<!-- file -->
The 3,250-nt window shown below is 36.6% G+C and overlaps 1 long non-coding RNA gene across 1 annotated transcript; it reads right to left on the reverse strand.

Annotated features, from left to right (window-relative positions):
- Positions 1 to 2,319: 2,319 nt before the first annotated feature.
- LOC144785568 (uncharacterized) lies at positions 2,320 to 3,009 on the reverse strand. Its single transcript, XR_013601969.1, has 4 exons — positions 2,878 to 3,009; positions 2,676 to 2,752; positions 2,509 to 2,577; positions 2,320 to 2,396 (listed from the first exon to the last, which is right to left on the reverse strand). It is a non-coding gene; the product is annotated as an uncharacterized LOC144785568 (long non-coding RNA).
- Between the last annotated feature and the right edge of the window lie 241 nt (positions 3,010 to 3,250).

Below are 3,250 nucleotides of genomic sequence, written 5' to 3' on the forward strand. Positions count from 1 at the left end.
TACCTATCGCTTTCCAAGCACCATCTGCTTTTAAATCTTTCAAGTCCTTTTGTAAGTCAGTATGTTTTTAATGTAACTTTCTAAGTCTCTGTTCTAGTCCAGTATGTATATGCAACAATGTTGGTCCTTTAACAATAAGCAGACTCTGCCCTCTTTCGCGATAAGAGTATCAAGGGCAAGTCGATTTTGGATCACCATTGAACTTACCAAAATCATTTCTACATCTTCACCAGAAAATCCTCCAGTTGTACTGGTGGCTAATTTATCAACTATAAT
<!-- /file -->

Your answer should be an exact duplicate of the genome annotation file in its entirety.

The 3,250-nt window shown below is 36.6% G+C and overlaps 1 long non-coding RNA gene across 1 annotated transcript; it reads right to left on the reverse strand.

Annotated features, from left to right (window-relative positions):
- Positions 1 to 2,319: 2,319 nt before the first annotated feature.
- LOC144785568 (uncharacterized) lies at positions 2,320 to 3,009 on the reverse strand. Its single transcript, XR_013601969.1, has 4 exons — positions 2,878 to 3,009; positions 2,676 to 2,752; positions 2,509 to 2,577; positions 2,320 to 2,396 (listed from the first exon to the last, which is right to left on the reverse strand). It is a non-coding gene; the product is annotated as an uncharacterized LOC144785568 (long non-coding RNA).
- Between the last annotated feature and the right edge of the window lie 241 nt (positions 3,010 to 3,250).

Below are 3,250 nucleotides of genomic sequence, written 5' to 3' on the forward strand. Positions count from 1 at the left end.
TACCTATCGCTTTCCAAGCACCATCTGCTTTTAAATCTTTCAAGTCCTTTTGTAAGTCAGTATGTTTTTAATGTAACTTTCTAAGTCTCTGTTCTAGTCCAGTATGTATATGCAACAATGTTGGTCCTTTAACAATAAGCAGACTCTGCCCTCTTTCGCGATAAGAGTATCAAGGGCAAGTCGATTTTGGATCACCATTGAACTTACCAAAATCATTTCTACATCTTCACCAGAAAATCCTCCAGTTGTACTGGTGGCTAATTTATCAACTATAAT